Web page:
38. Describe a time you took a leap of faith.
My commute in the morning is roughly forty-five minutes. Twenty of those are spent riding the El to get downtown. It is the perfect amount of time to listen to a Modern Love podcast from WBUR. On a recent train ride I listened to the episode entitled, “A Faithful Leap.” I won’t spoil the story, but it’s what you would imagine. A tale about making a life changing decision based on nothing more than a leap of faith. A bonus episode was then created of listeners own leap of faith stories, and I thought this is where I would share mine:
From the ground looking up it didn’t seem that scary, but as soon as I put my hands and feet to the ladder I could feel myself start to shake. With each rung my heart started to beat a little faster and the only thought I had was, “why am I doing this?” Before this moment I wouldn’t have described myself as someone with a fear of heights, but then again I had never willingly thrown myself from a tree either.
One of the perks of my summer internship was that I was being trained how to belay people, and how to facilitate challenge course activities on a high ropes course. I had been rock climbing before and at another campgrounds I had participated on a smaller ropes course, but nothing this extensive. And what I mean is that I had never stood on a wooden platform, 70 feet up, with a white buoy dangled a couple feet out in front of me. This was definitely a first.
The activity is called, leap of faith. Very appropriate since I was supposed to take a very real leap of faith off the wooden platform in order to smack the buoy. Down below me, safe on the ground, was my belay team. Made up of my fellow interns and co-workers at the campground. My life was very much in their hands, and I had to trust that as I took my leap they would be there to lower me to safety.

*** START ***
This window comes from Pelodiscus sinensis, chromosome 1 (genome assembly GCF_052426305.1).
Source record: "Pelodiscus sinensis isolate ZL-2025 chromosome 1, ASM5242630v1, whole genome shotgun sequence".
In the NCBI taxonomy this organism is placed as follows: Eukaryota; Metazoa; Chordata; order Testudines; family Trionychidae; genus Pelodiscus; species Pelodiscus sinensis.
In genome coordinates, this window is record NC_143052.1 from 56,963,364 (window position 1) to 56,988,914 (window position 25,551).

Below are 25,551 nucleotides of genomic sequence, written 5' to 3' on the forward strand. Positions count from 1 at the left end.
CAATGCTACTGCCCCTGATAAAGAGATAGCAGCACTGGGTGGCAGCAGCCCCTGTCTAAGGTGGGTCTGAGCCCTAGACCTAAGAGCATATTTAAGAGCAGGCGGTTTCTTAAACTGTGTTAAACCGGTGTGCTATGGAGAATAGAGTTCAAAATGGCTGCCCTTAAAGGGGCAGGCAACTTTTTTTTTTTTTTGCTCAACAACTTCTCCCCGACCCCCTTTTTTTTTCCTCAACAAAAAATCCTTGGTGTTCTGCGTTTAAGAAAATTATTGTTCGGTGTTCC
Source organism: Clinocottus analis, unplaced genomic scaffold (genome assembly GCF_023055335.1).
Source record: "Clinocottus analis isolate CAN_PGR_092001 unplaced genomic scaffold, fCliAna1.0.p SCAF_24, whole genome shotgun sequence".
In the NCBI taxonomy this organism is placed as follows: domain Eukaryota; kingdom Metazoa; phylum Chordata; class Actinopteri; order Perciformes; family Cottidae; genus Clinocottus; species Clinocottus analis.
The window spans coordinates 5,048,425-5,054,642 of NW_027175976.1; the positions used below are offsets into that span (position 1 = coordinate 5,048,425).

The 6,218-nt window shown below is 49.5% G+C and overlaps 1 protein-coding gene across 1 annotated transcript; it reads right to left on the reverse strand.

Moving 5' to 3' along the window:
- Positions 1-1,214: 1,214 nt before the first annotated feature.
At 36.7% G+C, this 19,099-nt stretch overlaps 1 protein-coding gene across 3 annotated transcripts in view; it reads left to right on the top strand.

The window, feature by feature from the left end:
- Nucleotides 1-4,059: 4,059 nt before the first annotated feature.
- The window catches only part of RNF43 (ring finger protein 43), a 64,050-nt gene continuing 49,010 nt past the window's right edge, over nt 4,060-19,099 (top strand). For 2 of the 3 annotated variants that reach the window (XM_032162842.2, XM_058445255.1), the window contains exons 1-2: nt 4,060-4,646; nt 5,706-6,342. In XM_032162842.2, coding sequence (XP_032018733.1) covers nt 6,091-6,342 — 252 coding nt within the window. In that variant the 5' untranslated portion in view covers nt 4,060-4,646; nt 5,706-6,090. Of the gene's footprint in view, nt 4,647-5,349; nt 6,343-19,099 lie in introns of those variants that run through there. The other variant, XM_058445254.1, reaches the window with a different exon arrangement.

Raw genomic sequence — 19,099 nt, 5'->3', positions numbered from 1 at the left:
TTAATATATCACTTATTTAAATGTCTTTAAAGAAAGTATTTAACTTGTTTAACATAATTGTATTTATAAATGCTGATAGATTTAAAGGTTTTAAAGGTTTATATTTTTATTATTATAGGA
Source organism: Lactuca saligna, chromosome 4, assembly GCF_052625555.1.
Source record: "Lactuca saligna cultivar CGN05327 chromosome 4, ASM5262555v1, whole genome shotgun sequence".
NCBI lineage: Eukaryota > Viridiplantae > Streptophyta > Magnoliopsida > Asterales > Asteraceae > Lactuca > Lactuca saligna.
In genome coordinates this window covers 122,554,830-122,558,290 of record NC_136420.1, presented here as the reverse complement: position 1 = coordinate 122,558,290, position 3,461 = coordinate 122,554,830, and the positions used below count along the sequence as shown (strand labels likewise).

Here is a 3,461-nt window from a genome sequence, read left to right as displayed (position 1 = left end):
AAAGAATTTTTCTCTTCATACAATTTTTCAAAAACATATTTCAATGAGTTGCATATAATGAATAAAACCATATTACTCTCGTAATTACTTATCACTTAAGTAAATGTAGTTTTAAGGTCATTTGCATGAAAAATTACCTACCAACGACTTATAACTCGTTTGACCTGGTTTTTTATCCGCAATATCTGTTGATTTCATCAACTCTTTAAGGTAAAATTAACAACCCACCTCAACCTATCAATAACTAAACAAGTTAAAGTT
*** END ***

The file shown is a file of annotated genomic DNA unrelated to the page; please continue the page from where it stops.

With every passing second on the platform I could feel myself lose my nerve, and even after our supervisor did a countdown my feet were still glued in place. “This is ridiculous,” I thought. “I didn’t climb all the way up here just to chicken out.” And since I cave to things like peer pressure, and the idea of being a chicken I couldn’t wait a moment longer…3-2-1….
I missed the buoy. By a lot.
I made the mistake of panicking and grabbed the rope I was harnessed to instead of reaching out in front of me. As my team lowered me to the ground my disappointment began to sink in. I had never been good at taking the big leaps. I always found myself plagued with doubt, and the constant second guessing always left me in a ball of nerves.
I’m really good at talking people in to things, and sometimes I even manage to use the skill of persuasion on myself. But naturally I tend to be more reserved, always waiting to see who will jump first. In more recent years I had pushed myself to take bigger leaps. The biggest so far had been deciding to transfer from the university in my home city out to Iowa. A leap of faith that I had never imagined taking, but one that I was very thankful for.
From the ground I watched as everyone took a turn taking their own leap, while still thinking of my own. I wasn’t the only one who had missed but I was envious of those who hit the mark. When asked if I wanted a second chance I timidly answered yes knowing full well that I would regret it if I said no. With the encouragement from my team I found myself back on the platform looking out at the white buoy in front of me.
It is not often that you get a second chance. Once you hesitate the moment is gone and everyone will have moved on leaving you without a team. After that summer in California I learned to say yes to opportunities that scared me. It doesn’t always work. I’m still trying to persuade myself to take bigger leaps, to reach for things even further away.
Which is why on that day, when given a second chance, I took a leap of faith. And this time I took it with my arms outstretched.